Born Úrsula Hilaria Celia de la Caridad Cruz Alfonzo de la Santísima Trinidad in Havana, Cuba on October 21, 1925. As a little girl, Celia would perform for the tourists visiting Cuba. When she was a teenager, her aunt would take Celia and her cousin to local cabarets to perform. Her aunt also had Celia perform in contests at local Cuban stations winning a cake as first prize. She would win cakes often as well as opportunities to perform in more talent shows. Her father’s aspirations was for Celia to become a Spanish teacher and was opposed to her participating in these performances. Celia was told by one of her teachers, that as talented as she is, she would make much more money as a singer in a day than a Cuban teacher would make in an entire year. Celia’s aspirations quickly became different of her fathers. Her very first recording was in 1948 in Venezuela with the “Leonard, Melody and Alfonso Lorraine Orchestra.”

Cruz got her break to fill in as lead singer of a renowned Cuban orchestra, “La Sonora Mantacera” in 1950. Although she was not accepted at first by the public, she was hired as the orchestra’s permanent lead singer later becoming a success throughout Cuba. Her and the band had cameos in a two films, Salon México and Una gallega en La Habana. Traveling throughout Latin America they became known as “Café Con Leche” and Celia’s trademark phrase that had flourished from a joke told at the beginning of her concerts — in a Miami restaurant she ordered cafe cubano, the waiter asked if she would like sugar, Cruz responded to waiter that if he was Cuban, he should know that you can’t drink Cuban coffee with out sugar. Eventually at the beginning of the concerts instead of telling the joke again and again, she would greet her fans with “¡Azúcar!”

In 1959, when Castro assumed control of Cuba, Celia and her beloved husband, Pedro had refuse to return to their home leading them both to become American citizens. Throughout the 60’s, 70s and 80s Celia has collaborated with other Latin legends like Tito Puente, Willie Colon, Johnny Pacheco which lead her to be apart of another group Fania All-Stars. Cruz did a commercial for Eastern Airlines in Puerto Rico and a radio spot “Yo soy de Cuba, la voz, desde esta tierra lejana, soy libertad, soy WQBA, Cubanísima!” (“I am the voice of Cuba, from this land, far away, I am liberty, I am WQBA, the most Cuban!”) for WGBA (formerly La Cubanísima) in Miami.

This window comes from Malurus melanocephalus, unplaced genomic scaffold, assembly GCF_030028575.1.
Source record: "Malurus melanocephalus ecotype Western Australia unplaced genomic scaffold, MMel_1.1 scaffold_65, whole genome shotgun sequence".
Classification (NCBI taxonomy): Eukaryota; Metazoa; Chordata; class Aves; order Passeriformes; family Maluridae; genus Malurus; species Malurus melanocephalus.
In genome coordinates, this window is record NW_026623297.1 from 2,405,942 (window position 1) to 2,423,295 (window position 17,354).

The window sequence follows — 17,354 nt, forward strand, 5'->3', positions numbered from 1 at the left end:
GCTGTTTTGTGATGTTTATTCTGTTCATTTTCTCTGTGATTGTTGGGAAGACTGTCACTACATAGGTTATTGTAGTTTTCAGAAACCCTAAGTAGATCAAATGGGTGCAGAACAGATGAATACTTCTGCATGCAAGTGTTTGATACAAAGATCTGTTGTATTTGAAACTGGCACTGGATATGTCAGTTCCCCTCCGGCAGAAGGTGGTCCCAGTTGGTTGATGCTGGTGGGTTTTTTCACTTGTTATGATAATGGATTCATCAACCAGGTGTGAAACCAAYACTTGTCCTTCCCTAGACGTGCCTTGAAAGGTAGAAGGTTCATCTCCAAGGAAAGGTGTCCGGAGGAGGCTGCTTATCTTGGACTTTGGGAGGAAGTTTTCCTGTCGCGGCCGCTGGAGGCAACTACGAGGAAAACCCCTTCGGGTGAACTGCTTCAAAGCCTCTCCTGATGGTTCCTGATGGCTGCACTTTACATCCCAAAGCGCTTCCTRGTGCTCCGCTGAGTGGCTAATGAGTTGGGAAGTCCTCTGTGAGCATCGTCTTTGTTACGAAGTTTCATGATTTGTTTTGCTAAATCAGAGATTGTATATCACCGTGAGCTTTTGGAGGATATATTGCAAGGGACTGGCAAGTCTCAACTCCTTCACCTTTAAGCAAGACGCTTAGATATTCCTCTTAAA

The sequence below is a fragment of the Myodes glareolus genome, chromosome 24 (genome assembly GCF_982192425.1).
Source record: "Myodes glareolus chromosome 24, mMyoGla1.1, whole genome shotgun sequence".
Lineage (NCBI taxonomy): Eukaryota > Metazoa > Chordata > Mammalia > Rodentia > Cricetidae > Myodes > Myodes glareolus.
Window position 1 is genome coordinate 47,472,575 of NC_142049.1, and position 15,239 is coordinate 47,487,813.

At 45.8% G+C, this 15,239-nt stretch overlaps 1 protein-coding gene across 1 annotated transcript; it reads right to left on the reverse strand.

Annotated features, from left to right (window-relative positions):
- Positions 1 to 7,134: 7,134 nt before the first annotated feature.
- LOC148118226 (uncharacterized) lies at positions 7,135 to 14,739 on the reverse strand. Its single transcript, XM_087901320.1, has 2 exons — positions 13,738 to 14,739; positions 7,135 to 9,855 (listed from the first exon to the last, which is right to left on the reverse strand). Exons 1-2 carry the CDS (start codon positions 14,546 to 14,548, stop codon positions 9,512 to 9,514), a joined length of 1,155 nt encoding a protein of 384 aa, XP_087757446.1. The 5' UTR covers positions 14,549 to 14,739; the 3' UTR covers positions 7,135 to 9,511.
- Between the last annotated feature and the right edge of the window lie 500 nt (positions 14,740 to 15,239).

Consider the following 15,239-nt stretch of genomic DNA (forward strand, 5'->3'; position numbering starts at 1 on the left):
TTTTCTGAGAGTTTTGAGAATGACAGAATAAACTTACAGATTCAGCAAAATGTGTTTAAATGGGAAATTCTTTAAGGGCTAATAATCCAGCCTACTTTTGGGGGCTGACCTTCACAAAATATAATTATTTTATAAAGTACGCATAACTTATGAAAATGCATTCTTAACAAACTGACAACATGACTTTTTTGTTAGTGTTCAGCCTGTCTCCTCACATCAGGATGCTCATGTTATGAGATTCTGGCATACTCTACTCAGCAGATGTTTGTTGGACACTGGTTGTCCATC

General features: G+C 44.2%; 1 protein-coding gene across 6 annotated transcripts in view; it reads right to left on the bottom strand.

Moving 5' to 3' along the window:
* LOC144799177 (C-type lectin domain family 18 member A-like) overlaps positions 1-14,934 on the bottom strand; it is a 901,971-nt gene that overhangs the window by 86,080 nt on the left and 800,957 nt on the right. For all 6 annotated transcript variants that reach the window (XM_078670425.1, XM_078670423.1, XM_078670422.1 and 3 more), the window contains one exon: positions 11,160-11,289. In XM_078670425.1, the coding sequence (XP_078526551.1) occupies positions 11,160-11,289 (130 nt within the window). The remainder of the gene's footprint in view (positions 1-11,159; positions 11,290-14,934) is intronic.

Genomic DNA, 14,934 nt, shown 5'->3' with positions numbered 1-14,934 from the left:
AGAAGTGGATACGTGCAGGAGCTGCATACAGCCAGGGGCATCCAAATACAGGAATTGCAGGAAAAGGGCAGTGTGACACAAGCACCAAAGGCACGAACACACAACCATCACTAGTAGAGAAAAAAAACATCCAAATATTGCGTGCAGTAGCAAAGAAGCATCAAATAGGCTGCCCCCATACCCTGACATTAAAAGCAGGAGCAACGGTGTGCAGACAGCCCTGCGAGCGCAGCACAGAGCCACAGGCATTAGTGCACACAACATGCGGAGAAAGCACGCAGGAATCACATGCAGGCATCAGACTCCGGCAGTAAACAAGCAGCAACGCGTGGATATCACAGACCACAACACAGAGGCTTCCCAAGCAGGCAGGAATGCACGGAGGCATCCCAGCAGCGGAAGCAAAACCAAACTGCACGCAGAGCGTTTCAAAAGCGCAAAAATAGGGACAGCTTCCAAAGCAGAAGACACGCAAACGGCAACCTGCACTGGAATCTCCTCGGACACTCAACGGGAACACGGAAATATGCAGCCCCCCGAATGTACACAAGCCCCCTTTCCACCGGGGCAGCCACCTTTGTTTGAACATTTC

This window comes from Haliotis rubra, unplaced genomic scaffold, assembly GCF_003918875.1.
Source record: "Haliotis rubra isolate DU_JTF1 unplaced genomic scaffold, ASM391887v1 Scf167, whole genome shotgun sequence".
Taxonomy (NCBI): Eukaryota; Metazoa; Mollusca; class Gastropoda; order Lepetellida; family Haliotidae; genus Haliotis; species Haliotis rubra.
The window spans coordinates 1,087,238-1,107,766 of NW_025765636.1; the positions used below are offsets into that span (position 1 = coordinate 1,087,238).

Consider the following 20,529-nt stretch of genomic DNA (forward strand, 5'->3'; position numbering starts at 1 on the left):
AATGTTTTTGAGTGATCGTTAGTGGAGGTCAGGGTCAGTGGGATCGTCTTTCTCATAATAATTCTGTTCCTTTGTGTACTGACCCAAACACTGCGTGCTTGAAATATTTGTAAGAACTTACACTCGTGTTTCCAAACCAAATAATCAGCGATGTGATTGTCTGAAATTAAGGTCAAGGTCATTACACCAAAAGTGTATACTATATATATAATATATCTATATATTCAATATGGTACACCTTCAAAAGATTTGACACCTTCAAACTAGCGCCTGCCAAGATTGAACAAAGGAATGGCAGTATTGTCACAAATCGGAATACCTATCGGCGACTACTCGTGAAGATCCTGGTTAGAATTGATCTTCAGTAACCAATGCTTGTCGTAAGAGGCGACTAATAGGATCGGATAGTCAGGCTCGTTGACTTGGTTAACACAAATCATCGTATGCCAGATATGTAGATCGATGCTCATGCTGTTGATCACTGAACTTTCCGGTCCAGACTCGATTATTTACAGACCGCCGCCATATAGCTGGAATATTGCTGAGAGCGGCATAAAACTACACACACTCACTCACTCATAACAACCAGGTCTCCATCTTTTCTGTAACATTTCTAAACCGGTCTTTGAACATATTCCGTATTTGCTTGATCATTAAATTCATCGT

Celia Cruz has had multiple performances, concerts and television shows. Many of them in England, France, Zaire and a return tour throughout Latin America. Even performing a free concert in 2002 in New York City at the Central Park Summer Stage (btw… that day I was starstruck with joy and tears when I saw her. Something that never ever happens to me… ever!)

On July 16, 2003, Celia Cruz passed away in her home in Fort Lee, NJ due to brain cancer at the age of 77. Even after her death she was still on tour — New York, Bronx, New Jersey and Miami — many of her fans where able to pay their respects and show there love for her. Her husband Pedro passed away in 2007 and buried inside with Celia at Woodlawn cemetery.

Although the two of them together have never had children, a great legacy of their music continues on. Celia Cruz was internationally known as “La Reina de la Salsa y La Guarachera de Cuba.” She will forever be honored and remembered as one of the most successful Cuban-American salsa singer/performer of the 20th century, earning twenty-three gold albums throughout her career.

I wanted to add this video of many Latino legends paying homage to Celia Cruz. From what I remember, I think this might have been her last performance (I will double check and update if I am incorrect) in 2003.

¡Feliz Cumpleaños a La Reina de la Salsa!


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